Harvesting microalgae for biofuel : processes and mechanisms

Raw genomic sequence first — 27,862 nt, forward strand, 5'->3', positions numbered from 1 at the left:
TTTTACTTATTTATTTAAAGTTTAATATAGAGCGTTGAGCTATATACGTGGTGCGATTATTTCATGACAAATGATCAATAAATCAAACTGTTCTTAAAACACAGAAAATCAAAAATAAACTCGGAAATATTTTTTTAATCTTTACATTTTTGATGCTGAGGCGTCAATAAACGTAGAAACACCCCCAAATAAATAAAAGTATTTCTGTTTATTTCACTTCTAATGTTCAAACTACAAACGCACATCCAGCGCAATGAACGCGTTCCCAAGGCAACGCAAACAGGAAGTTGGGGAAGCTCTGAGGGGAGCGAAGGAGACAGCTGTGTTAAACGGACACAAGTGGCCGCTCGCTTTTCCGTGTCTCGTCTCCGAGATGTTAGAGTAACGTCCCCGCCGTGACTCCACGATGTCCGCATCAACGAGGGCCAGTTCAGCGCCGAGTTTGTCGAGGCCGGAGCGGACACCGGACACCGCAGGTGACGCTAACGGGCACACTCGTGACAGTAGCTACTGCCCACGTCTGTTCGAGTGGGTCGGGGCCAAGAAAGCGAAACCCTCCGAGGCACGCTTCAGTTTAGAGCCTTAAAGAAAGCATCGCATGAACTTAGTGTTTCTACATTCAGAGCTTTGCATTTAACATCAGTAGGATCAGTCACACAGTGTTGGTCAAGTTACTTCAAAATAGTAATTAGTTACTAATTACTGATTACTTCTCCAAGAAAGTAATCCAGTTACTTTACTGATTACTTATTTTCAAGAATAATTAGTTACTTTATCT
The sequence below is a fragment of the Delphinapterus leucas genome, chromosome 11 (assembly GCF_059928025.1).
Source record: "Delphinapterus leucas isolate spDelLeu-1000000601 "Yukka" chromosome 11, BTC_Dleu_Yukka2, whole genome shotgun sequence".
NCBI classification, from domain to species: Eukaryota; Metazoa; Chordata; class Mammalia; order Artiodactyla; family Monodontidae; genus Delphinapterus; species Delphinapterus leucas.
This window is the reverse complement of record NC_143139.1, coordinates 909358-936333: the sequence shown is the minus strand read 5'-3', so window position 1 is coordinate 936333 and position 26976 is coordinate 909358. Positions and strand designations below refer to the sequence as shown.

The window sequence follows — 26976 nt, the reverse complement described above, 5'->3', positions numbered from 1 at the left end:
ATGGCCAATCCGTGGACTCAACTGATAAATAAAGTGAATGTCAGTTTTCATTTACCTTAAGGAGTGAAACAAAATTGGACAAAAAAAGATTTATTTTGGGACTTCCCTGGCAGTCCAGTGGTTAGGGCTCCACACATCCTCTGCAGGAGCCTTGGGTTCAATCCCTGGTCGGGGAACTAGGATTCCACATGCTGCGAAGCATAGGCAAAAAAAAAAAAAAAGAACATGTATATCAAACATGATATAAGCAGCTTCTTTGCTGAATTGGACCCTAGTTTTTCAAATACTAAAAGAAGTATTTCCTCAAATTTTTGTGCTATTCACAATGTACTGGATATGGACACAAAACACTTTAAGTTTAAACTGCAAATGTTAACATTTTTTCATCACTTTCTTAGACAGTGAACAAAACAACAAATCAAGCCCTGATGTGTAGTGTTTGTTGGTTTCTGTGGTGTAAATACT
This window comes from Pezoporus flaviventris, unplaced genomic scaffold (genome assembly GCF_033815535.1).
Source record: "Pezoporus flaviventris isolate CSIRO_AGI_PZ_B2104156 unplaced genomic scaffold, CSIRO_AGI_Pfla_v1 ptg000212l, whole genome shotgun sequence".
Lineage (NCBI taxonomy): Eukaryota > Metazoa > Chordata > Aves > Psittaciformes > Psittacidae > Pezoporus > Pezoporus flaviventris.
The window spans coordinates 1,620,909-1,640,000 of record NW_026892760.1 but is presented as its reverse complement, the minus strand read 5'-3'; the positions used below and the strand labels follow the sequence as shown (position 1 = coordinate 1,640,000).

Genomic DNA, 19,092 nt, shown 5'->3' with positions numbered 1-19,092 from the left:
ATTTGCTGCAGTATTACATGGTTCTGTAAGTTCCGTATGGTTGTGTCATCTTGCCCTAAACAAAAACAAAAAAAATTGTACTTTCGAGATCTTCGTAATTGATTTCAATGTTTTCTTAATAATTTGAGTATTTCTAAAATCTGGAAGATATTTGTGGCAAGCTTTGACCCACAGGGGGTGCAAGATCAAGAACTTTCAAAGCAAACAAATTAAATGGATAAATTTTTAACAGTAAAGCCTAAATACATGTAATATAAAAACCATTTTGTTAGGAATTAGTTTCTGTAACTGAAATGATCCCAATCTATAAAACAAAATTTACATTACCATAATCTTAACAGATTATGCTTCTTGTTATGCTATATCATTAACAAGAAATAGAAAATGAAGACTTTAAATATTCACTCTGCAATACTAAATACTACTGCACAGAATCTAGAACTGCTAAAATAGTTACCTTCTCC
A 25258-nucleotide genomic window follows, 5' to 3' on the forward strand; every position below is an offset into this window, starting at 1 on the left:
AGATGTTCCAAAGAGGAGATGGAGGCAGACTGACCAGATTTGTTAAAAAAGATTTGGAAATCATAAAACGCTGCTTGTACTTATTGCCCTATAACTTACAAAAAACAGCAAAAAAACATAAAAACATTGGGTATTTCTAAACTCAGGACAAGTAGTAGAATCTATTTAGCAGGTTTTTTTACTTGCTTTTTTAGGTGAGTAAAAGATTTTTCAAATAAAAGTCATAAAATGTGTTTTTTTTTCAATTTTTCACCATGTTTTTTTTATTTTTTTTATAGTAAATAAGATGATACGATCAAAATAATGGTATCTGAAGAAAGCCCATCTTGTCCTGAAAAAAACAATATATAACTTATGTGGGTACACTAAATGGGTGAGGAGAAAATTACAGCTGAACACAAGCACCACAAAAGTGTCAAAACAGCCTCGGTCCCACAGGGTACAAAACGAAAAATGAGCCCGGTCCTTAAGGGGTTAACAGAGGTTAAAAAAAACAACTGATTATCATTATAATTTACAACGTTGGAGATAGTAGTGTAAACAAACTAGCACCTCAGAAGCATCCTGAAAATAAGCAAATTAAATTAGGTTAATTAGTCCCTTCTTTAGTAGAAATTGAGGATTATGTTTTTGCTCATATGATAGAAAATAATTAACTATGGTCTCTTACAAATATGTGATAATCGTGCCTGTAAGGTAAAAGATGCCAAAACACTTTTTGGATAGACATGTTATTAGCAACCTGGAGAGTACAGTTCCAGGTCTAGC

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The application of microalgae for biofuel production is a subject of increasing interest as fuel prices continue to fluctuate and the United States aims to secure a reliable, domestic fuel source. Though microalgae have proven to be very efficient at producing oil-rich lipids, the optimum conditions for algae cultivation and methods for harvesting and oil extraction have not been determined. In particular, the harvesting component is especially important to the effectiveness of the overall process because of the large volumes of algae-rich water that must be processed, the strict requirements for downstream lysing, oil extraction and fuel production and the necessity to generate algae biomass with significant post-extraction byproduct value. A number of solid-liquid separation technologies have shown some potential for achieving microalgae/water separation; however, application of these processes to biofuel production requires an evaluation of treatment effectiveness as a function of water quality, algae particle characteristics, and process chemistry. The goal of this research was to identify and evaluate several potentially viable harvesting methods that could be incorporated into end-to-end algae to biofuel production. To achieve this goal, a literature review was conducted to identify the most promising harvesting methods for biofuel applications, and bench scale tests were performed for several harvesting processes. A number of significant findings were identified. Batch algae coagulation experiments with ferric chloride, chitosan, and pH-induced autoflocculation suggest that coagulants can provide effective treatment, but the effectiveness is dependent on water composition and pH. Electrocoagulation experiments indicated that dissolution of the sacrificial electrode led to high metal concentrations in the algae. Pre-oxidation with ozone increased the removal of freshwater Neochloris oleobundans by 20-80% after subsequent flocculation and sedimentation compared with non-ozonated samples. Most notably, this research identified the importance of optimizing water quality and algae particle characteristics for a particular algae harvesting process. Implementing a harvesting process that takes advantage of the natural constituents of a water and the surface characteristics of an algae culture, minimize treatment requirements and enables smoother integration with subsequent processing steps.